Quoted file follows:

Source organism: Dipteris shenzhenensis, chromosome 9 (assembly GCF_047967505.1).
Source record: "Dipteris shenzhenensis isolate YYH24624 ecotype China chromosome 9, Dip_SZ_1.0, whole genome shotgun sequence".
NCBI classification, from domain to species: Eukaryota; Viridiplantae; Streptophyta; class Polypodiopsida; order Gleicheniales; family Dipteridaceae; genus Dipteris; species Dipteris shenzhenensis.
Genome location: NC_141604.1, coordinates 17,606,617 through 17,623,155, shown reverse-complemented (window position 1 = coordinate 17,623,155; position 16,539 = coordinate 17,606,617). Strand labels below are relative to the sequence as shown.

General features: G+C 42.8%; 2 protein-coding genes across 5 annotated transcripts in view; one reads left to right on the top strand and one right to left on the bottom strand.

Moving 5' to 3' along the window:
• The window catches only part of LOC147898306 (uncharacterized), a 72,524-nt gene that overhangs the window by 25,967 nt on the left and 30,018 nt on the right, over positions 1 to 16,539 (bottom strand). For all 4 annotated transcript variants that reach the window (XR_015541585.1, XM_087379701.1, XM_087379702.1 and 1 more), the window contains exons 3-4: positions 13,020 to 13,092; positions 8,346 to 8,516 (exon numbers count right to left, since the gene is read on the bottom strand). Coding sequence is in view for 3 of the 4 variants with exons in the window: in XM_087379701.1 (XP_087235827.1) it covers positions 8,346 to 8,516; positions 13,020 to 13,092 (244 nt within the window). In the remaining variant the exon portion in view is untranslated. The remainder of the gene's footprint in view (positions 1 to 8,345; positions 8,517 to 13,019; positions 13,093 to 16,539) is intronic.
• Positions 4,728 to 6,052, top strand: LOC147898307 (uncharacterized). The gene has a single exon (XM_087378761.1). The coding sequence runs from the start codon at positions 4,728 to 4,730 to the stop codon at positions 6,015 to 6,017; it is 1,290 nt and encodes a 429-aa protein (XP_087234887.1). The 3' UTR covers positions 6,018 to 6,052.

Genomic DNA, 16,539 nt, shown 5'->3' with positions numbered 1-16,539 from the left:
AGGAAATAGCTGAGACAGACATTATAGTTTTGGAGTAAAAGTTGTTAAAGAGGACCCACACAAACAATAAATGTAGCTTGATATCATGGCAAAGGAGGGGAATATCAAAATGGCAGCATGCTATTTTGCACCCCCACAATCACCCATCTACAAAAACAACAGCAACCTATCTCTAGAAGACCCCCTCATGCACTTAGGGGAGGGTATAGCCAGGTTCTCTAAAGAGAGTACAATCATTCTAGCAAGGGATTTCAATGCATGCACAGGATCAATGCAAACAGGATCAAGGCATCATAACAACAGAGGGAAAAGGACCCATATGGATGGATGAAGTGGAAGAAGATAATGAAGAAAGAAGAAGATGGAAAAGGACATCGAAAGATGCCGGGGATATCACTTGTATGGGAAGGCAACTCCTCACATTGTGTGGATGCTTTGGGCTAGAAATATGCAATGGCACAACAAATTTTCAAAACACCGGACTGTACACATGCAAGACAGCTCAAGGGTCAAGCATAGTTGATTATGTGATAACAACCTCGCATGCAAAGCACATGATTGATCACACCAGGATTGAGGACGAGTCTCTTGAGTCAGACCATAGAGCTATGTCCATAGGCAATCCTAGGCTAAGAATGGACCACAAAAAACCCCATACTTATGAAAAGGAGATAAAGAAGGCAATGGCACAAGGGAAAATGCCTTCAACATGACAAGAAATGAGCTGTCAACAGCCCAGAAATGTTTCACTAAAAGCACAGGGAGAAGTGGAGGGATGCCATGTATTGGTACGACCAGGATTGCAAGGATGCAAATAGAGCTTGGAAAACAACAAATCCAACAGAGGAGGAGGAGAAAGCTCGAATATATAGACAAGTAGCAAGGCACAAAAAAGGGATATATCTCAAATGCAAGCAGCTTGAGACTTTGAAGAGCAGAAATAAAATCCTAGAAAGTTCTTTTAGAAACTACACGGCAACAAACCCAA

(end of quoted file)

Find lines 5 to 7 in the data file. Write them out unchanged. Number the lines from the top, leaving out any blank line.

General features: G+C 42.8%; 2 protein-coding genes across 5 annotated transcripts in view; one reads left to right on the top strand and one right to left on the bottom strand.

Moving 5' to 3' along the window:
• The window catches only part of LOC147898306 (uncharacterized), a 72,524-nt gene that overhangs the window by 25,967 nt on the left and 30,018 nt on the right, over positions 1 to 16,539 (bottom strand). For all 4 annotated transcript variants that reach the window (XR_015541585.1, XM_087379701.1, XM_087379702.1 and 1 more), the window contains exons 3-4: positions 13,020 to 13,092; positions 8,346 to 8,516 (exon numbers count right to left, since the gene is read on the bottom strand). Coding sequence is in view for 3 of the 4 variants with exons in the window: in XM_087379701.1 (XP_087235827.1) it covers positions 8,346 to 8,516; positions 13,020 to 13,092 (244 nt within the window). In the remaining variant the exon portion in view is untranslated. The remainder of the gene's footprint in view (positions 1 to 8,345; positions 8,517 to 13,019; positions 13,093 to 16,539) is intronic.